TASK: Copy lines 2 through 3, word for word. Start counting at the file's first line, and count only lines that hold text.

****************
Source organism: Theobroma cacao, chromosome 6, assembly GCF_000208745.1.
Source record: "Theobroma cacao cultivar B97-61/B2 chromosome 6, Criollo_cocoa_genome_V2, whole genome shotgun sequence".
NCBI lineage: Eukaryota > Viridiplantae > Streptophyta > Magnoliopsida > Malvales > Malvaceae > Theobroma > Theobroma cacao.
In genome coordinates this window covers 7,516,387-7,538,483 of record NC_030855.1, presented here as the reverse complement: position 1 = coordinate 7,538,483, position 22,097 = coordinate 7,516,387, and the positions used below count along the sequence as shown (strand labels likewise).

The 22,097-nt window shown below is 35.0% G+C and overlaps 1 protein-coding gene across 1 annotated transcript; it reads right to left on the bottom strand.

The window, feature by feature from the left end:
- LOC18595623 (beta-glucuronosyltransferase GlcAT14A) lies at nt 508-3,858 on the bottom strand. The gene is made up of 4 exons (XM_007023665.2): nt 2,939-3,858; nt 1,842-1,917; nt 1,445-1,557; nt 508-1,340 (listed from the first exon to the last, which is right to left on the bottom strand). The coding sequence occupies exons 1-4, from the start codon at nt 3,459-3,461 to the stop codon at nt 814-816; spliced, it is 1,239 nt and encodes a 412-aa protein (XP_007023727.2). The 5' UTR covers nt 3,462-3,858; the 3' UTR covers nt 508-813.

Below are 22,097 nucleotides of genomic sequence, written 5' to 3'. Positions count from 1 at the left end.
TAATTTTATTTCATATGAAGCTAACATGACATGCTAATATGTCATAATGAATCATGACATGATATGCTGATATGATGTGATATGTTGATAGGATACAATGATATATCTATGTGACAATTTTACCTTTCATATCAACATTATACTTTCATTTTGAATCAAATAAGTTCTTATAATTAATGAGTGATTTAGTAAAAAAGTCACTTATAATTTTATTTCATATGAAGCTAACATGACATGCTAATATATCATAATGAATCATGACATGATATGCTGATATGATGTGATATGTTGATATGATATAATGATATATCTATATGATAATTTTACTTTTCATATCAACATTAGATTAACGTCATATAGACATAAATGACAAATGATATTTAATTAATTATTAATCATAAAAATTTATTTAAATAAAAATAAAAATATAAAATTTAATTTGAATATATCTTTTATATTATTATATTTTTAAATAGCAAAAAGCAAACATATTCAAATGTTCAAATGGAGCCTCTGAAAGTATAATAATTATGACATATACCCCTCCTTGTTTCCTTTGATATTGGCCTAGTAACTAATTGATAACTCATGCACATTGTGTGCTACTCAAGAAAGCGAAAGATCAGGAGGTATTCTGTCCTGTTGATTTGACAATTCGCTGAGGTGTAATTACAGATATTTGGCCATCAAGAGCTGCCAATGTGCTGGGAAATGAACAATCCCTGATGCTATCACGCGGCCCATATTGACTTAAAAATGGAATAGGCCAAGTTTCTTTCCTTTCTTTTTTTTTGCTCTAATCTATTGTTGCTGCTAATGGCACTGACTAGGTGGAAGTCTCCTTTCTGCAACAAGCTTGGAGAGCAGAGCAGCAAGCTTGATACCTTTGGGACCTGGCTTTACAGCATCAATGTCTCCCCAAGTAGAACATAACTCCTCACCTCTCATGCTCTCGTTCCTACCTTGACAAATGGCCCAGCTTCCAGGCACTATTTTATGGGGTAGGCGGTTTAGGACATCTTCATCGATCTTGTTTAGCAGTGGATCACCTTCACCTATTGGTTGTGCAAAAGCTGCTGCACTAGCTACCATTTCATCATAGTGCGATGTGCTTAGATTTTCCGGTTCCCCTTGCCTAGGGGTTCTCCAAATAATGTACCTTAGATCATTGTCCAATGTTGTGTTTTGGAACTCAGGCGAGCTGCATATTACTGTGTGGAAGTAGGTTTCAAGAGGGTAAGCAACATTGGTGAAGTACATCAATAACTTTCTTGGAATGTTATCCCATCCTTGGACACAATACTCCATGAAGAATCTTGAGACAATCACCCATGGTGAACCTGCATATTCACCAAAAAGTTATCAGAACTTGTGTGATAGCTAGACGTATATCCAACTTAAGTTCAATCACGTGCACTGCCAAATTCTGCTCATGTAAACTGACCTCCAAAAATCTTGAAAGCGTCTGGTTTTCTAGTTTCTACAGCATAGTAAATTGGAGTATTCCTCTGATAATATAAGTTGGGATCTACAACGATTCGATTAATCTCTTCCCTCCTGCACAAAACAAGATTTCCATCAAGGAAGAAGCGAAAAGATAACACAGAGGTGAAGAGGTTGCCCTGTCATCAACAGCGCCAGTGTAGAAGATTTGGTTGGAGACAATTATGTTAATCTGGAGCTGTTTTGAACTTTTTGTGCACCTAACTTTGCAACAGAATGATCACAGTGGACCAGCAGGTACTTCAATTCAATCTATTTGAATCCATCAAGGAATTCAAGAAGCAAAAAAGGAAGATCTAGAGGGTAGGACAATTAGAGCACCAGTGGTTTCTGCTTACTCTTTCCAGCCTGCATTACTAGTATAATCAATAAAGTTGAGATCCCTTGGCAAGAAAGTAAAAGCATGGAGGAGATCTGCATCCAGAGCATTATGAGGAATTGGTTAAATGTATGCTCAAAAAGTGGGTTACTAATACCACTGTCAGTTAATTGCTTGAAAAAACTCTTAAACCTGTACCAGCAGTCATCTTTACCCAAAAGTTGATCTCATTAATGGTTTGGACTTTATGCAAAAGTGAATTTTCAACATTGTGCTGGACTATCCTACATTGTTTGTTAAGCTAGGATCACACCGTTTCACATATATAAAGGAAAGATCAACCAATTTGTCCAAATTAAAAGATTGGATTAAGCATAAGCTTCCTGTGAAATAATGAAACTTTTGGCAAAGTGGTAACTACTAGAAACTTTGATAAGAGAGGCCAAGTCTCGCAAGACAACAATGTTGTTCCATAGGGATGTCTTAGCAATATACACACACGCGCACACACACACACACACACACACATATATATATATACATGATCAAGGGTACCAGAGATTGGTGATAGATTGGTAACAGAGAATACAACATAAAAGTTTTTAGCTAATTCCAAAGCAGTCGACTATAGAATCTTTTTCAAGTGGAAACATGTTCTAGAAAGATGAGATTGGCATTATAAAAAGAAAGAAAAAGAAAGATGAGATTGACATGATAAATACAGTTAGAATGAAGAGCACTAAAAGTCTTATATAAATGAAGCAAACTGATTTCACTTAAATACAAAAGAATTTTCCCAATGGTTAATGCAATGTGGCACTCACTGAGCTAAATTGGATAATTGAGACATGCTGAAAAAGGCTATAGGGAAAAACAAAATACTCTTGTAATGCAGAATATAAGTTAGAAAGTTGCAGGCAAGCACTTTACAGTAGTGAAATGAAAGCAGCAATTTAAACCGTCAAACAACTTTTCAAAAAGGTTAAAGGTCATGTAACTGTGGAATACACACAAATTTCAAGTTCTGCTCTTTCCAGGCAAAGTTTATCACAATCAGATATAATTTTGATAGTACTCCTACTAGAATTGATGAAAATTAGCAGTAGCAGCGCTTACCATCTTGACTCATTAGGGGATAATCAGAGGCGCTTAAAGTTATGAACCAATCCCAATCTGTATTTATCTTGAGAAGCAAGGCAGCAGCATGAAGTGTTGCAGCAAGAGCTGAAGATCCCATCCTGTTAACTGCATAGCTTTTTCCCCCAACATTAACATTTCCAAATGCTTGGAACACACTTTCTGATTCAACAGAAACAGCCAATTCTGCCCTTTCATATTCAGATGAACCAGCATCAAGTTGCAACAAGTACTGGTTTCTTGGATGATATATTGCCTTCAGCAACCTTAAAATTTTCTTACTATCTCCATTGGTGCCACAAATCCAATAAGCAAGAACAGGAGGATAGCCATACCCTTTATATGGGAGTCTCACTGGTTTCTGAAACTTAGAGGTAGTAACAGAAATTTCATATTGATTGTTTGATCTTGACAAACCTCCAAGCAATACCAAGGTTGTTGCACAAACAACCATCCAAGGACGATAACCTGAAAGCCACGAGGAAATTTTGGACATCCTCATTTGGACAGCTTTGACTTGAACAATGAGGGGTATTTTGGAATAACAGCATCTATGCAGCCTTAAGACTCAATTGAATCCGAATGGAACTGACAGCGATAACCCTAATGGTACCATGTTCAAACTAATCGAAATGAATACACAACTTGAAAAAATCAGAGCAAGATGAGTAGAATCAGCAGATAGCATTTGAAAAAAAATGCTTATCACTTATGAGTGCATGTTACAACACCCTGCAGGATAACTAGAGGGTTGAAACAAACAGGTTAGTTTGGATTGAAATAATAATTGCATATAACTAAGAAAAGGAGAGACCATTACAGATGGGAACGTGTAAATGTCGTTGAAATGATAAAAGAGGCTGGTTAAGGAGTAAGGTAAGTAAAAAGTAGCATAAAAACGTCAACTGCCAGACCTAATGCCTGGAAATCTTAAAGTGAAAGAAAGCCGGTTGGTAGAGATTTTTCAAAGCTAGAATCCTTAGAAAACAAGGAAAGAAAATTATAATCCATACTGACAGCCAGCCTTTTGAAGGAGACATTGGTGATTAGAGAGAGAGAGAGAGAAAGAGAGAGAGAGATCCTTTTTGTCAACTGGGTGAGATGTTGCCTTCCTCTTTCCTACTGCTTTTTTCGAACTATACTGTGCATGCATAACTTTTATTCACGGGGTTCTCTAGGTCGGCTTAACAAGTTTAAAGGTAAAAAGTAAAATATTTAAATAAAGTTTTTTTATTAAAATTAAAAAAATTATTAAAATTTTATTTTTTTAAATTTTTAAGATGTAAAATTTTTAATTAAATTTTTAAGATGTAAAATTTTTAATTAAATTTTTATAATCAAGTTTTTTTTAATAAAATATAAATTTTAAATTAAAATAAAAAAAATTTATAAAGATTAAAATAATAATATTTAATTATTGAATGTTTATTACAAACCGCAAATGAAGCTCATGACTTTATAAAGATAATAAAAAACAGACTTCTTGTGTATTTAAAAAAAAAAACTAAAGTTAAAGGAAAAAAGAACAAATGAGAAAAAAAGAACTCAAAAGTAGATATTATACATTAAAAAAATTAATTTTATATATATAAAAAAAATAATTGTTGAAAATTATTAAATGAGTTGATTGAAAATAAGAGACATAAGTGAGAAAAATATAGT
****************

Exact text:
Source record: "Theobroma cacao cultivar B97-61/B2 chromosome 6, Criollo_cocoa_genome_V2, whole genome shotgun sequence".
NCBI lineage: Eukaryota > Viridiplantae > Streptophyta > Magnoliopsida > Malvales > Malvaceae > Theobroma > Theobroma cacao.